Rorate Caeli

The Reform in the Trappist Abbey of Mariawald: "Putting God back at the center of the life of the monastery"

Divine Office in Mariawald, prior to the renewal of the High Altar (source

In 2008, the sole Trappist Monastery in Germany, the Abbey of Mariawald, became the first (and, so far, the only) Trappist monastery to completely return to the pre-Conciliar liturgical books since the liturgical reforms of the 1960s. The Abbot of Mariawald, Dom Josef Vollberg, was interviewed very recently by Paix Liturgique, which has published a partial English translation of the interview: “Restoring Her Youth To the Church”: an interview with the Abbot of Mariawald". I would like to highlight the following portion of the interview (emphases mine):

2) Can you tell us the motivations that led you to embrace the Motu Proprio Summorum Pontificum and to choose the extraordinary form at your Abbey, late in 2008? 

Dom Josef: In our community there had been no visible fruits of the changes brought about by the second Vatican Council and our numbers had fallen drastically. From 1965 to 2011, many monks left the monastery and we had only two confirmed vocations.

And so, faced with the new liturgy's anthropocentric tendency, the desire was born to put God back at the center of the life of the monastery. Just as a tree lives only when it is fed by the energy it draws up through its roots, so too the monk (and not only the monk!) needs the wisdom of a centuries-old treasure to restore her youth to the Church.

Note that the liturgy at Mariawald is not completely identical with the Roman rite. It has its own specific features in terms of the calendar, Eucharistic liturgy, and especially as far as concerns the Breviary (the Liturgy of the Hours).

3) What changes has this choice meant for your religious life?

Dom Josef: The reform as (sic) made the monks' spiritual life more demanding. The new--understand “ancient”--liturgy requires an appropriate learning process: singing Gregorian chant is an art that demands a specific formation; attention to Latin as the proper language of worship demands willpower and diligence; reciting the Breviary takes longer and starting the Office at 3am demands a true willingness to surrender onself. All these sacrifices are rewarded by the discovery of heretofore unknown riches.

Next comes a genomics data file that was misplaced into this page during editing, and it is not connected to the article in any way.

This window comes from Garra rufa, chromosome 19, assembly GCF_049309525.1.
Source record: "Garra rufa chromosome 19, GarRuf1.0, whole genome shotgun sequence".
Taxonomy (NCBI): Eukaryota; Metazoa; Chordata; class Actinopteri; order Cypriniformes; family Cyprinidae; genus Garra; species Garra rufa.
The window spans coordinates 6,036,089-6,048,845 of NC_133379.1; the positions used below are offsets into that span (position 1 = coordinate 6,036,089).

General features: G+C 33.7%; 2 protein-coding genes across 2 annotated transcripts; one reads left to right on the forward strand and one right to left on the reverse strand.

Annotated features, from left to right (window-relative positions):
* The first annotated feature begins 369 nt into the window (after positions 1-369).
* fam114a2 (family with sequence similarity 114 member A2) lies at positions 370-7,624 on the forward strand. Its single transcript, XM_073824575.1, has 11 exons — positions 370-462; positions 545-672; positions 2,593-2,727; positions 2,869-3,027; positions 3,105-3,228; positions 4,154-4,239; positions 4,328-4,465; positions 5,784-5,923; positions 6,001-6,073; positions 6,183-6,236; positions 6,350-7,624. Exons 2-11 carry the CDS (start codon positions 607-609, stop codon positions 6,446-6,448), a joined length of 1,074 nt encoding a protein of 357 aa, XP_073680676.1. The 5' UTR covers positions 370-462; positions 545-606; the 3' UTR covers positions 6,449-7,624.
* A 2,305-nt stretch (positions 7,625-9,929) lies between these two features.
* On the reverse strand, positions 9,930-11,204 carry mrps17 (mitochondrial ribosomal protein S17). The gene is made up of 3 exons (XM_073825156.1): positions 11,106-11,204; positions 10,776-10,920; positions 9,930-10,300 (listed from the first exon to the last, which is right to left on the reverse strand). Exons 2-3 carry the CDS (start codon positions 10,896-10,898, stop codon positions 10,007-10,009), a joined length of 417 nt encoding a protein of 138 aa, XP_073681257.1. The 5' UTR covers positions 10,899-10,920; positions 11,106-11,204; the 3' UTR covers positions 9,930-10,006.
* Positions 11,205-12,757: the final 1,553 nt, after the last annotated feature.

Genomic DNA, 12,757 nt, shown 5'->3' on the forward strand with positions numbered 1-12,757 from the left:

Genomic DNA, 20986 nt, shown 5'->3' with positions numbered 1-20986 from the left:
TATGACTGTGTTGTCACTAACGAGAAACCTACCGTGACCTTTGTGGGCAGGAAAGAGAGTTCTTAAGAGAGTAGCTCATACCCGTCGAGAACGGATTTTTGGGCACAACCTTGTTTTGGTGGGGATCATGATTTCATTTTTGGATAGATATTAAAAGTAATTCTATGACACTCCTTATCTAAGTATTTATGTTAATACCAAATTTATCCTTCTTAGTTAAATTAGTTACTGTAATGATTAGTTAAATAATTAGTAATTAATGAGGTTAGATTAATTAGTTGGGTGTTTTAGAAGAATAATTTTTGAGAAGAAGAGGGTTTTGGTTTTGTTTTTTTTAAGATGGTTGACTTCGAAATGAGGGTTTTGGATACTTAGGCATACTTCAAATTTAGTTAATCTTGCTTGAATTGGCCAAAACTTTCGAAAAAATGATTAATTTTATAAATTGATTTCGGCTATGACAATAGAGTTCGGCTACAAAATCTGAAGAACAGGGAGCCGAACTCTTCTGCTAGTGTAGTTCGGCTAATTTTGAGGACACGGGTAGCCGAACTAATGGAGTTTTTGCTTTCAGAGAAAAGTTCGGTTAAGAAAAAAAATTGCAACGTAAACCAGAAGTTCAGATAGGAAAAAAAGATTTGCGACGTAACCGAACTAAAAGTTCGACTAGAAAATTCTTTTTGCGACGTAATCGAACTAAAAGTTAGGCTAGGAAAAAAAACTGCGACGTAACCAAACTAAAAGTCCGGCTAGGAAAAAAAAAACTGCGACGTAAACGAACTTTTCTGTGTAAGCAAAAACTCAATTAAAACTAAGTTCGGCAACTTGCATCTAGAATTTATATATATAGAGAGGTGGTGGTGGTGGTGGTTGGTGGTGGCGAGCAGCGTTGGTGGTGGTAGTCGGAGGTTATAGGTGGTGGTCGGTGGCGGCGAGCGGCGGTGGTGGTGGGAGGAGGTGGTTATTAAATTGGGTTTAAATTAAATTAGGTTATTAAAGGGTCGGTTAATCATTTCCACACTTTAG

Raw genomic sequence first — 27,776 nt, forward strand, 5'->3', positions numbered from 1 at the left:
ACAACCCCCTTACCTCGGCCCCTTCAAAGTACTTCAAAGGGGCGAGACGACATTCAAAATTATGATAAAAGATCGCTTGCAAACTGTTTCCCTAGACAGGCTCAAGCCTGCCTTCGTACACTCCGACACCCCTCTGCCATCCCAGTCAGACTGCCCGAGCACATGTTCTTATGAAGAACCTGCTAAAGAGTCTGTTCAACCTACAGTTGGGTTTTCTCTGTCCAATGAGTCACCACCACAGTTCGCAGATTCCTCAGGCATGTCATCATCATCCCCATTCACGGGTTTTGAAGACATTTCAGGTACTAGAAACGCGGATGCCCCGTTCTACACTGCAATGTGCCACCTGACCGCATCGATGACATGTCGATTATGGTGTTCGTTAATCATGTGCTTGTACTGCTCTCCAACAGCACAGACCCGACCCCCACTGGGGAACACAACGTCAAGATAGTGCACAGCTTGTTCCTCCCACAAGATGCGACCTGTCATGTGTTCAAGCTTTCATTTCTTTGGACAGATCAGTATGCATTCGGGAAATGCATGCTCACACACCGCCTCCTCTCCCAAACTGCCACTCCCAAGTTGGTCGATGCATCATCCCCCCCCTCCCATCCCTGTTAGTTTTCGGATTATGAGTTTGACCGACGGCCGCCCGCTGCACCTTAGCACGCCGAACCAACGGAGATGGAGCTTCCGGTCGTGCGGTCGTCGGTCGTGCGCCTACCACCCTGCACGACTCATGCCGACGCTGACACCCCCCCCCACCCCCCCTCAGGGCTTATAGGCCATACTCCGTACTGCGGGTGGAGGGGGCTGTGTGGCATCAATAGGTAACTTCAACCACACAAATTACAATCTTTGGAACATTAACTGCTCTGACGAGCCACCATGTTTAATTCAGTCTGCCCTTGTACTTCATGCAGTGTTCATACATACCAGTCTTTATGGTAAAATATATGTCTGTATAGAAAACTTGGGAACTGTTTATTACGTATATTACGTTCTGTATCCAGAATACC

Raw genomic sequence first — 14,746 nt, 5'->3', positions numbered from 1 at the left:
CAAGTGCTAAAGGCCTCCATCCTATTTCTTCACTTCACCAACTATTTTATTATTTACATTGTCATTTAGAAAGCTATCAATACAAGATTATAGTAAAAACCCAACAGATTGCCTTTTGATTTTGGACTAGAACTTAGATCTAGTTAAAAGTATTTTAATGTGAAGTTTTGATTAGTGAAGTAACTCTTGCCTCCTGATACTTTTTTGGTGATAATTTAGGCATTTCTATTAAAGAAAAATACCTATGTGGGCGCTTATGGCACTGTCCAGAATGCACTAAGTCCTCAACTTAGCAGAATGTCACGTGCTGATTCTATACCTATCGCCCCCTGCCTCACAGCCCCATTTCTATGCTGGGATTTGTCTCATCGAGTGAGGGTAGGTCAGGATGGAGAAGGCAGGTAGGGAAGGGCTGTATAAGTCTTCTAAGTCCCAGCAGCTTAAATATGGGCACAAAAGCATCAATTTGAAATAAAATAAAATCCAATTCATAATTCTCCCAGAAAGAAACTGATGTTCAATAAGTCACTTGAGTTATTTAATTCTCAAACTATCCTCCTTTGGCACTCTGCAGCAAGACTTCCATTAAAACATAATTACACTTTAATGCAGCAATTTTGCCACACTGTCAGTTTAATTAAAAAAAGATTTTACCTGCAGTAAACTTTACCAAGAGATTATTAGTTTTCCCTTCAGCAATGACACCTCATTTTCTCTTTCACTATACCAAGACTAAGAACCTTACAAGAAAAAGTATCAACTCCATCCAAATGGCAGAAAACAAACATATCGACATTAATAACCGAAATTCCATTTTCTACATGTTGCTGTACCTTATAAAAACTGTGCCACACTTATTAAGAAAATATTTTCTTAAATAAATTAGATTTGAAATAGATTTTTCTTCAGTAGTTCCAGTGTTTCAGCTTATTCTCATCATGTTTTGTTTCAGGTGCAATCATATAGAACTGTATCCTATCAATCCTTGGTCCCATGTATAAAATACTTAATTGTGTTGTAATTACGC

Service at the altar too requires appropriate training and the faithful themselves have to be formed to the liturgy versus Deum. Celebration versus Deum rather than versus populum demands a different kind of 'participatio actuosa' on their part--and for the most part, a more conscious one. Communion on the tongue also leads to deeper adoration. By the way, the Holy Father himself distributes Communion on the tongue in the Novus Ordo, thus giving an example of the much desired “reform of the reform.”

4) What influence has it had on the quality of your community life?

Dom Josef: Forty years of the new liturgy make any new change of orientation difficult, especially for the older brethren.

These days, however, the earlier tensions have eased and the situation is more serene. Openness to the Church's uninterrupted tradition and the more intense spiritual life are slowly bearing fruit, especially when it comes to new vocations. There is no room for impatience. If I may use the image of one of the Abbey's friends: reforming Mariawald is like turning around an ocean liner going at full steam: it takes time. Mariawald needs time . . . and also everyone's prayers.

5) What assessment are you in a position to make of this choice today? Has it had an effect on the vocations you have been attracting?

Dom Josef: If you wish to ask me for an assessment, I would say: “I would do it again, despite many, and sometimes subtle, difficulties.” There have been and there still are many candidates to enter at Mariawald: since the 2008 reform, between forty and fifty. But most of them do not stay because of the demands specific to the strict rule that we observe. This reflects a general phenomenon in our present-day society: the inability to commit on the long term. Ones sees it in the refusal to marry, the ever more general practice of cohabitation, and the increasing number of civil divorces.

This fear of commitment reaches all religious orders and is not tied to the nature of our reform. In 2008 we were twelve monks at the monastery. Two have since passed away. Today, therefore, there are ten of us, including a brother who has recently made his solemn profession (there's one who isn't afraid to commit!). We also have a novice and shall welcome a postulant this year, and there are two or three people who have shown serious interest in joining us. We also have three monks who live outside the monastery.